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From Emmanuel L├ęcharny <elecha...@gmail.com>
Subject Substring filter : how to improve their use ?
Date Thu, 21 Feb 2013 18:14:40 GMT
Hi guys,

currently, when we do a search, we try to evaluate the number of
candidates each node in the filter expression will return. For instance,
such a filter :

(&(cn=test)(sn=acme))

will evaluate the number of entries with a CN = test and the number of
entries with a SN = acme. Let say the former has 10 entries and the last
has 5 entries, we will annotate each node with this number :


(&:[5](cn=test:[10])(sn=acme:[5]))

Here, the & will have the lowest number, and at the end, we will select
the node whith the lowest number as a base to fetch the entries.

So far, so good (I don't ant to go any further about how we evaluate
other operators, like | and !, it's way more complex but irrelevant here).

Every filter will also have an additional node added : the scope. The
scope allows us to limit the number of entries to fetch, depending on
where in the tree we are. That can save some time.

In our example, let's say we have 1000 entries under ou=system, 100
under ou=users,ou=system and 3 under ou=unitTest,ou=users,ou=system. The
filter will be transformed internally to this filter (assuming the scope
is SUBTREE) :

(&(scope=SUB)(cn=test)(sn=acme))

and annoted as :


base search = "ou=system" :
(&:[5](scope=SUB[1000](cn=test:[10])(sn=acme:[5]))

base search = "ou=users,ou=system" :
(&:[5](scope=SUB[100](cn=test:[10])(sn=acme:[5]))

base search = "ou=unitTest,ou=users,ou=system" :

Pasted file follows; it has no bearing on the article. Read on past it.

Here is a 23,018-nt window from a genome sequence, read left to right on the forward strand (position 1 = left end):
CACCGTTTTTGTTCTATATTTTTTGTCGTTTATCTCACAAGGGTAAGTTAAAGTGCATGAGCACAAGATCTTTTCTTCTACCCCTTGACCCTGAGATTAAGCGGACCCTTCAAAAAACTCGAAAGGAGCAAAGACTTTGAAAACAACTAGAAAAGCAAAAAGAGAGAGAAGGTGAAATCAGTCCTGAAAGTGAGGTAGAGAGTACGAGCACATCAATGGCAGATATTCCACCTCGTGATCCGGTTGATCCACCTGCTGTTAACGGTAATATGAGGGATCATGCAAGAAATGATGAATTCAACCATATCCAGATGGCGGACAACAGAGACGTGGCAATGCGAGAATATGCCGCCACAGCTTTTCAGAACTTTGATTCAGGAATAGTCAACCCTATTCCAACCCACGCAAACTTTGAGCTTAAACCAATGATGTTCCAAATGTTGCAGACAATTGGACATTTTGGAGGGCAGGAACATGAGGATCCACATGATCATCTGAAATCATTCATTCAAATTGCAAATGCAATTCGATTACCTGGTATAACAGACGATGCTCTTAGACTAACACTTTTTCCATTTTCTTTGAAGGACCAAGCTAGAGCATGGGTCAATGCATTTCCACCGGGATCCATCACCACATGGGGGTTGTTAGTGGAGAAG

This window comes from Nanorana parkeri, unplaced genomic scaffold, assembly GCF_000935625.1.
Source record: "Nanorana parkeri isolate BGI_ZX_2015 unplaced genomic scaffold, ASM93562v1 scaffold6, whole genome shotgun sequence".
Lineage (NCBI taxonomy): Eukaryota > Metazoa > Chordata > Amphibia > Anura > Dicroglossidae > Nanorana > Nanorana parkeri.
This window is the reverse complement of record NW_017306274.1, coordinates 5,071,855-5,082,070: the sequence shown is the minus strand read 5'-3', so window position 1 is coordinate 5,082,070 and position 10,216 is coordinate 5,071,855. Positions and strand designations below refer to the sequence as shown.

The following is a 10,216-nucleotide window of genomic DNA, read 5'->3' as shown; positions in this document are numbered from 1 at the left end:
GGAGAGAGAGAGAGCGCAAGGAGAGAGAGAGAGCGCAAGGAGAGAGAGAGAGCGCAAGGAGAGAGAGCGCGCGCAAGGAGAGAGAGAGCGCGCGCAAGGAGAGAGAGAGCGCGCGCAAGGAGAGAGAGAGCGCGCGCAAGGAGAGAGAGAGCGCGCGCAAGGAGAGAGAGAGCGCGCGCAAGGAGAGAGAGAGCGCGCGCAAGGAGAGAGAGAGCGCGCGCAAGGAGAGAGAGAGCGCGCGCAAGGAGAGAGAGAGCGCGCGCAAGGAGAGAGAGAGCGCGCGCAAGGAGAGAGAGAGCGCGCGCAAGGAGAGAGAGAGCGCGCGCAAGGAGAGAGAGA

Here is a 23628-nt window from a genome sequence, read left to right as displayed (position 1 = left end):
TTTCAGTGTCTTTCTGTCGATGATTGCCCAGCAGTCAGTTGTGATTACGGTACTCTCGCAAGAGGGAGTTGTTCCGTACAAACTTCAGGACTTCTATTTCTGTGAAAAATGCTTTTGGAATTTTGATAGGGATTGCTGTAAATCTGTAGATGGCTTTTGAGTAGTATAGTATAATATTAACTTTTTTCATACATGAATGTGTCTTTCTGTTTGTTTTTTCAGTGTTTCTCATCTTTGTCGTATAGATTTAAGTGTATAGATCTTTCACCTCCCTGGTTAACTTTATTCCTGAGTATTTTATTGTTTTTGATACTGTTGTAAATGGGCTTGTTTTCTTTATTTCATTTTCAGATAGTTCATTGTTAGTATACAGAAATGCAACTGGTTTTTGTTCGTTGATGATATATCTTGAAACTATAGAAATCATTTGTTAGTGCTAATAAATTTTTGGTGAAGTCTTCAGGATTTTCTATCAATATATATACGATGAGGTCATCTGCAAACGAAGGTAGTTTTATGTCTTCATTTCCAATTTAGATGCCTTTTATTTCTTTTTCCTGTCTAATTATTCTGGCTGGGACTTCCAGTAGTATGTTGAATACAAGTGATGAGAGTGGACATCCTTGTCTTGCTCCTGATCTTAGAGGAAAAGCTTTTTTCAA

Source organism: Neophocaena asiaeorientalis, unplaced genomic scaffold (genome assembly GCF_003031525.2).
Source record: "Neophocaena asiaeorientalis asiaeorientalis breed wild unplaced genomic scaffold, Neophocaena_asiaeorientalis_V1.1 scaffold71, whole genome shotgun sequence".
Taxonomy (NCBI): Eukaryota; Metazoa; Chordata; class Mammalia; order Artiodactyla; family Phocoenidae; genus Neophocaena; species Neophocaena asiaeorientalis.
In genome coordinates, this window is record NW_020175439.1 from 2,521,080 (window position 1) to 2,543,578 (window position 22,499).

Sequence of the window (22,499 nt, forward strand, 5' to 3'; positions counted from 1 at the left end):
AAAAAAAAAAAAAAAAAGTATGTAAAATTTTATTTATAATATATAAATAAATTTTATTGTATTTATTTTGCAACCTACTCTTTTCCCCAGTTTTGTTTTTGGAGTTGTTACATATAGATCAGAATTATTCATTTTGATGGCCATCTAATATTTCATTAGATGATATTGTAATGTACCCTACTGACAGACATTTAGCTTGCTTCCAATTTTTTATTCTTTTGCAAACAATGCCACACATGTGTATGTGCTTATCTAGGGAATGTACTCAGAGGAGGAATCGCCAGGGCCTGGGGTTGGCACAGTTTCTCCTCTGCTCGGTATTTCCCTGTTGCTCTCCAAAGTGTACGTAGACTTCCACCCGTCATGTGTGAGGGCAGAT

(&:[3](scope=SUB[3](cn=test:[10])(sn=acme:[5]))

As we can see, the scope can change the evaluation. In the last case, we
will pick the scope node to fetch the entries, as we will only get 3 of
them.

Ok, let's go a step further. Those filters were pretty simple to handle,
as the underlying database know how many entries will be fetched when
handling a filter like (cn=test).

Substring, <=, >= filters are way different. We can't know many entries
will be >= a key, or which match the substring. For instance, how do we
know how many entries will match cn=te* ? We can find the first key
matching cn=te in the index, but we will have to walk the index up (or
down) to find the entries matching cn=tf*. That means we have acess to
the ordering method, to build the key which comes after 'te' (ie, 'tf'),
something which is quite difficult to do atm...

So...

I modified the evaluation for the substring/lesserThen/greaterThan
indexed filters, to use a count which is different from the number of
element in the index. Right now, the count will always be 10. Why 10 ?
Why a fixed count ?

- A fixed count is assuming that the user *knows* what he/she is doing
when doing a search. Of course, some might do things like (cn=a*), which
might return thousands of candidate, but let's say it's not likely.
- 10 because it gives a chance that a better index can be selected.

I don't really like the '10' value, but it works well. Keep in mind that
it's just a lower bound. That does not mean the filter will just return
10 candidate max ! It's just a way for the optimizer to select the
substring index instead of defaulting to something else with tens of
thousands of candidates.
May be 100 would be better...

Keep in mind that if there are only 2 candidates that match the filter,
we will have the filter selected with 10 as a max count, but we will not
fetch 10 candiates, just 2 !

I have modified the server to work this way, if you have better ideas,
I'm listening !

-- 
Regards,
Cordialement,
Emmanuel L├ęcharny
www.iktek.com 


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